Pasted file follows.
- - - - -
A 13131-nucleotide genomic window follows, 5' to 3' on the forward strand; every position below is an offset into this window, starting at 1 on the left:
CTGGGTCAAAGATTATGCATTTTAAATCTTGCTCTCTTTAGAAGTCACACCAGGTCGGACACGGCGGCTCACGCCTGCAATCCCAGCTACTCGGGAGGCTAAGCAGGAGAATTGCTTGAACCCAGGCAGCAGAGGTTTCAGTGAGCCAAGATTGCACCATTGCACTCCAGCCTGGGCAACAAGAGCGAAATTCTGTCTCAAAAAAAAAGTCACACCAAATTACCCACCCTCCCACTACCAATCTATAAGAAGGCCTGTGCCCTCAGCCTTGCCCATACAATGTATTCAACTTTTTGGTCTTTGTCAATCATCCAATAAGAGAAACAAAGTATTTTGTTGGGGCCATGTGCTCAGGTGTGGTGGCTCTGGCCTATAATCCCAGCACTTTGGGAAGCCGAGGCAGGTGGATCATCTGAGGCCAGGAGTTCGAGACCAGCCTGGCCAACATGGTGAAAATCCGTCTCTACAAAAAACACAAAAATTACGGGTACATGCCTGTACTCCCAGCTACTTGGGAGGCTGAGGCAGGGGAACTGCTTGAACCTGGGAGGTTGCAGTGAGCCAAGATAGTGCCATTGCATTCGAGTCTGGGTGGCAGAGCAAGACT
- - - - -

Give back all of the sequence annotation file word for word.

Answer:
A 13131-nucleotide genomic window follows, 5' to 3' on the forward strand; every position below is an offset into this window, starting at 1 on the left:
CTGGGTCAAAGATTATGCATTTTAAATCTTGCTCTCTTTAGAAGTCACACCAGGTCGGACACGGCGGCTCACGCCTGCAATCCCAGCTACTCGGGAGGCTAAGCAGGAGAATTGCTTGAACCCAGGCAGCAGAGGTTTCAGTGAGCCAAGATTGCACCATTGCACTCCAGCCTGGGCAACAAGAGCGAAATTCTGTCTCAAAAAAAAAGTCACACCAAATTACCCACCCTCCCACTACCAATCTATAAGAAGGCCTGTGCCCTCAGCCTTGCCCATACAATGTATTCAACTTTTTGGTCTTTGTCAATCATCCAATAAGAGAAACAAAGTATTTTGTTGGGGCCATGTGCTCAGGTGTGGTGGCTCTGGCCTATAATCCCAGCACTTTGGGAAGCCGAGGCAGGTGGATCATCTGAGGCCAGGAGTTCGAGACCAGCCTGGCCAACATGGTGAAAATCCGTCTCTACAAAAAACACAAAAATTACGGGTACATGCCTGTACTCCCAGCTACTTGGGAGGCTGAGGCAGGGGAACTGCTTGAACCTGGGAGGTTGCAGTGAGCCAAGATAGTGCCATTGCATTCGAGTCTGGGTGGCAGAGCAAGACT